Overall, the selection of factors was done keeping in mind that influencing factors need to be optimized but that drastic changes should be avoided to minimize the impact on SMEs already employing the existing standards in their daily practice (e.g. the measurement principle has been kept unchanged). It has also been chosen to rely whenever possible on full factorial designs in order to avoid confounding of main effects and interactions and to run as many replicates as possible taking into account the amount of material available, in order to quantify the random error due to inevitable uncontrolled factor(s) like the product intrinsic heterogeneity for example.

Summary of the method specific investigations and findings
In Phase 1 of the project, aiming at screening the potential influencing factors, three materials have been considered : the high alumina dense shaped product specifically provided by RHI AG for the ReStaR project, a lightweight insulating shaped refractory from RATH and the medium cement castable produced by Calderys in the framework of this collaborative EU-project. More than 150 tests have been conducted on those materials from which it could be concluded that
- the geometry of the test specimen had, depending on the material, a more or less significant impact;
- the loading mode and rate had apparently no statistically significant effect;
-the influence of the surface quality and preparation was unclear and remained to be confirmed.
The same three materials have been used in the interlaboratory exercise of Phase 2. Around 300 tests have been performed by the 4 to 5 laboratories involved and have confirmed previous observations. Thereupon it has been shown that in the case of the shaped insulating product, not only the geometry but also the nature of the surface in tension influenced the outcome of the test.
Finally, this interlaboratory exercise also enabled to identify potential optimum set of conditions with regard to repeatability and reproducibility, an example of which is given in the graph below (Fig. 7).

Fig. 7 - Graphical representation of the interlaboratory results; it shown, large test bars and low loading rate apparently lead to the best repeatability and reproducibility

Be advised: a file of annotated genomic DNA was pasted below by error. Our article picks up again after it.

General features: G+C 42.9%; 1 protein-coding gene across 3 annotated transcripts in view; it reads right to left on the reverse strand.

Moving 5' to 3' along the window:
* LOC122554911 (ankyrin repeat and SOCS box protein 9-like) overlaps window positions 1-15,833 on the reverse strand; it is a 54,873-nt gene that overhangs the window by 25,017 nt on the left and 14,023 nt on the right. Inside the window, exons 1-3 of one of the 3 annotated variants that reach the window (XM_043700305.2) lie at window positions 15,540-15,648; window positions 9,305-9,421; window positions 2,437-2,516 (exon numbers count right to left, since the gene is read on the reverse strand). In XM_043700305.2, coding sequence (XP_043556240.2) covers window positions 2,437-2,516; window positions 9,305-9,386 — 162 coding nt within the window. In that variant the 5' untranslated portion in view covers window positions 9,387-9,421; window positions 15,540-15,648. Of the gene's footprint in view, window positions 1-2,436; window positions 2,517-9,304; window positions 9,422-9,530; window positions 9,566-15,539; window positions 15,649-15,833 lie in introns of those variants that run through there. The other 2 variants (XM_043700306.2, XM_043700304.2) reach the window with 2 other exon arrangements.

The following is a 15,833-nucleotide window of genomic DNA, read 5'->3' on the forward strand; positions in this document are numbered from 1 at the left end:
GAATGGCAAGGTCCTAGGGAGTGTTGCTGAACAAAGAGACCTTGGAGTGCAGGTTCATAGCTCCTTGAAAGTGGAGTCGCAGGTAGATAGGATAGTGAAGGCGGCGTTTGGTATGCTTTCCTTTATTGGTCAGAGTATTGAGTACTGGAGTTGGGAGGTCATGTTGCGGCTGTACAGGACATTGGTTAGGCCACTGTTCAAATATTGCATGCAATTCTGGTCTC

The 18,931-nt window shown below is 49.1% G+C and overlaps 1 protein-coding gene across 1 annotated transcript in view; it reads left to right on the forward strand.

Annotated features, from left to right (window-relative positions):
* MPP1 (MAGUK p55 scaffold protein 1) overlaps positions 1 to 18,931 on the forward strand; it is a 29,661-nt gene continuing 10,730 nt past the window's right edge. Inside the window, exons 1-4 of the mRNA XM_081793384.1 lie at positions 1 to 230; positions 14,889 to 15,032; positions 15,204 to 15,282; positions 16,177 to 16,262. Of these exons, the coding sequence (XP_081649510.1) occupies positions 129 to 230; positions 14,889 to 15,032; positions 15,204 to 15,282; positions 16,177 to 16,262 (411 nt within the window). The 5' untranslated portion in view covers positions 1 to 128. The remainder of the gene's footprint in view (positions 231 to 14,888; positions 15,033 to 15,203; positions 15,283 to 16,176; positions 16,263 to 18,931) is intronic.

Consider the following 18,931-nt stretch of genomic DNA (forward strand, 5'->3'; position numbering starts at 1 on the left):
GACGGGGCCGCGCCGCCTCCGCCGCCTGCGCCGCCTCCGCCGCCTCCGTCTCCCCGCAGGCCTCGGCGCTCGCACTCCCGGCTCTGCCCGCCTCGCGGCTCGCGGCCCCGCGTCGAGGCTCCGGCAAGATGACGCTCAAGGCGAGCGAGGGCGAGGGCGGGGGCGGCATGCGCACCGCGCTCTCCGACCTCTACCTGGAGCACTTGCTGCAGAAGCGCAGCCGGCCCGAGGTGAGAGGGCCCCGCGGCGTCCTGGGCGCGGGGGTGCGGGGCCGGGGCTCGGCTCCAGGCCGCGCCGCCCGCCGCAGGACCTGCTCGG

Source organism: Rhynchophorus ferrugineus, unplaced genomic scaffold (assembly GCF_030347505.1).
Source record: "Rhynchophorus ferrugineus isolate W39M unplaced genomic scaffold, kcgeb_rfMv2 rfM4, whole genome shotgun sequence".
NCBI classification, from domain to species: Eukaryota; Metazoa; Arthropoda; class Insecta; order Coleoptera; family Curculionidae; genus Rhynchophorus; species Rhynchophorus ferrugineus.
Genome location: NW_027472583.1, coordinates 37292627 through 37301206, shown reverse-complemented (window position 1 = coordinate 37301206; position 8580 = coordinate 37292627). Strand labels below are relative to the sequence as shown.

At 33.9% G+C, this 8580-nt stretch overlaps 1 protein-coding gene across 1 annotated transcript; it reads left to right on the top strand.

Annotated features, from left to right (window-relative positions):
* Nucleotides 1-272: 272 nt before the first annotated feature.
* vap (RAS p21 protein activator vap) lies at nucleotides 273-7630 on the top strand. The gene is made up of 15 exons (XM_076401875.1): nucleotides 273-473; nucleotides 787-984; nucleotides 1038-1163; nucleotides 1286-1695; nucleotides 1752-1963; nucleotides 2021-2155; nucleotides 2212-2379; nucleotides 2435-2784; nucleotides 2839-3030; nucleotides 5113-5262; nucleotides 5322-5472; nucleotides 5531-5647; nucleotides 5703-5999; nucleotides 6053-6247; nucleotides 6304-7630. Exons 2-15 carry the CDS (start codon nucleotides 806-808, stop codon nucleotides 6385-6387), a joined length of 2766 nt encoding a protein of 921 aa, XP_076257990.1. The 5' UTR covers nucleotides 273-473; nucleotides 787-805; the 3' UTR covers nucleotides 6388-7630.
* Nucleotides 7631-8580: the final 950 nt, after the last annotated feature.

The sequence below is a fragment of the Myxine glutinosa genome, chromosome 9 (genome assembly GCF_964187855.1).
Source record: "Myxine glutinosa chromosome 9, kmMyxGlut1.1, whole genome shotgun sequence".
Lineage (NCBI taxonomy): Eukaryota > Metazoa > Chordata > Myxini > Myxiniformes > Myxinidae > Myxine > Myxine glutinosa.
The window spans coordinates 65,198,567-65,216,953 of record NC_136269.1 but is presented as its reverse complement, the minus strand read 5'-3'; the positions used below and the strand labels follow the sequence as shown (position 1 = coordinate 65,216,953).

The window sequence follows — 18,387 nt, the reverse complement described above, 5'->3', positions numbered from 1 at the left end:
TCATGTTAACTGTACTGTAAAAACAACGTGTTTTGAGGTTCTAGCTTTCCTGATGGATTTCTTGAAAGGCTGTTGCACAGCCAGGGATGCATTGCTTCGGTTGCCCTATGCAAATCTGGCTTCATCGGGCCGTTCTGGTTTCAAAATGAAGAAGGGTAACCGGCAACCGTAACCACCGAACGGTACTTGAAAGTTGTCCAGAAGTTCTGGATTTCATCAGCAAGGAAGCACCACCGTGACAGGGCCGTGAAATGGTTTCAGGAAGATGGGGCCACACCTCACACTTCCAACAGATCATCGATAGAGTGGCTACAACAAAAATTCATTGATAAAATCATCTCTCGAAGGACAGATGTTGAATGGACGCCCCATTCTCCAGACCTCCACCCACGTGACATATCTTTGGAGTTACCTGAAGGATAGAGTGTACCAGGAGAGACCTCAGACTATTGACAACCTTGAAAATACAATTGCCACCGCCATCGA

These optimum sets of conditions have been further evaluated during the large scale round robin carried out on five different representative refractory materials and involving all partners. The main outcomes of this last Phase can be summarized as follows:
- in the case of shaped products, the analysis of the whole set of results indicates a statistically significant effect of the testing laboratory, specimen position within the brick and cross section (the smaller the cross section the higher the MOR) confirming previous observations;
# the effect of the specimen location within the brick can be related to the presence on some of the specimens of surface layer with a clear different aspect, or to observed slight variation of the density within the brick ; it follows that recommendations with respect to sampling will have to be incorporated into the revised version of the standards ;
# thereupon, the measured relative repeatability and relative reproducibility on large cross section specimens are slightly better than those achieved for small cross section specimens what can be most probably be attributed to the intrinsic heterogeneous structure of the product ; hence, increasing the tested volume, although susceptible to result in slightly lower MOR values, may have a levelling effect with respect to specimen to specimen variation ;
- for castables, the main factor affecting the results is the testing laboratory ; a twofold difference is observed between relative repeatability and relative reproducibility emphasizing the major effect of specimen preparation and the need to tighten the preparation protocol in forthcoming version of the standard ;